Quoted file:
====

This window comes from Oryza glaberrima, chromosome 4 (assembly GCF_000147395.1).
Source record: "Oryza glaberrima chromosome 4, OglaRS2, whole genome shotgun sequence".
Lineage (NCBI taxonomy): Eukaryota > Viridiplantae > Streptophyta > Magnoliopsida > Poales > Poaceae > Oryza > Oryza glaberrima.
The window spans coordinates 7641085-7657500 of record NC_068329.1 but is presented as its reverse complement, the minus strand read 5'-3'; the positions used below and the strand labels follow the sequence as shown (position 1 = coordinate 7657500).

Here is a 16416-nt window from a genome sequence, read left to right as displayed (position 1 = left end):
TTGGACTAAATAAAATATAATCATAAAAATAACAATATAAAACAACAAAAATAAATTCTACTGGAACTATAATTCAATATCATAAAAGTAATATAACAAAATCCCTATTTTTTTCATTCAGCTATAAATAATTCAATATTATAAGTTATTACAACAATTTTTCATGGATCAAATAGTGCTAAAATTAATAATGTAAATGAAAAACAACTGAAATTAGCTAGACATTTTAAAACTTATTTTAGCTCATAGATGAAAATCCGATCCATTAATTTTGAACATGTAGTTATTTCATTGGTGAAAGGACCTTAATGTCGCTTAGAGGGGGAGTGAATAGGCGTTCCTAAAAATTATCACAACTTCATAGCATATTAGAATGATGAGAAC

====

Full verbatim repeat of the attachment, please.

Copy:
This window comes from Oryza glaberrima, chromosome 4 (assembly GCF_000147395.1).
Source record: "Oryza glaberrima chromosome 4, OglaRS2, whole genome shotgun sequence".
Lineage (NCBI taxonomy): Eukaryota > Viridiplantae > Streptophyta > Magnoliopsida > Poales > Poaceae > Oryza > Oryza glaberrima.
The window spans coordinates 7641085-7657500 of record NC_068329.1 but is presented as its reverse complement, the minus strand read 5'-3'; the positions used below and the strand labels follow the sequence as shown (position 1 = coordinate 7657500).

Here is a 16416-nt window from a genome sequence, read left to right as displayed (position 1 = left end):
TTGGACTAAATAAAATATAATCATAAAAATAACAATATAAAACAACAAAAATAAATTCTACTGGAACTATAATTCAATATCATAAAAGTAATATAACAAAATCCCTATTTTTTTCATTCAGCTATAAATAATTCAATATTATAAGTTATTACAACAATTTTTCATGGATCAAATAGTGCTAAAATTAATAATGTAAATGAAAAACAACTGAAATTAGCTAGACATTTTAAAACTTATTTTAGCTCATAGATGAAAATCCGATCCATTAATTTTGAACATGTAGTTATTTCATTGGTGAAAGGACCTTAATGTCGCTTAGAGGGGGAGTGAATAGGCGTTCCTAAAAATTATCACAACTTCATAGCATATTAGAATGATGAGAAC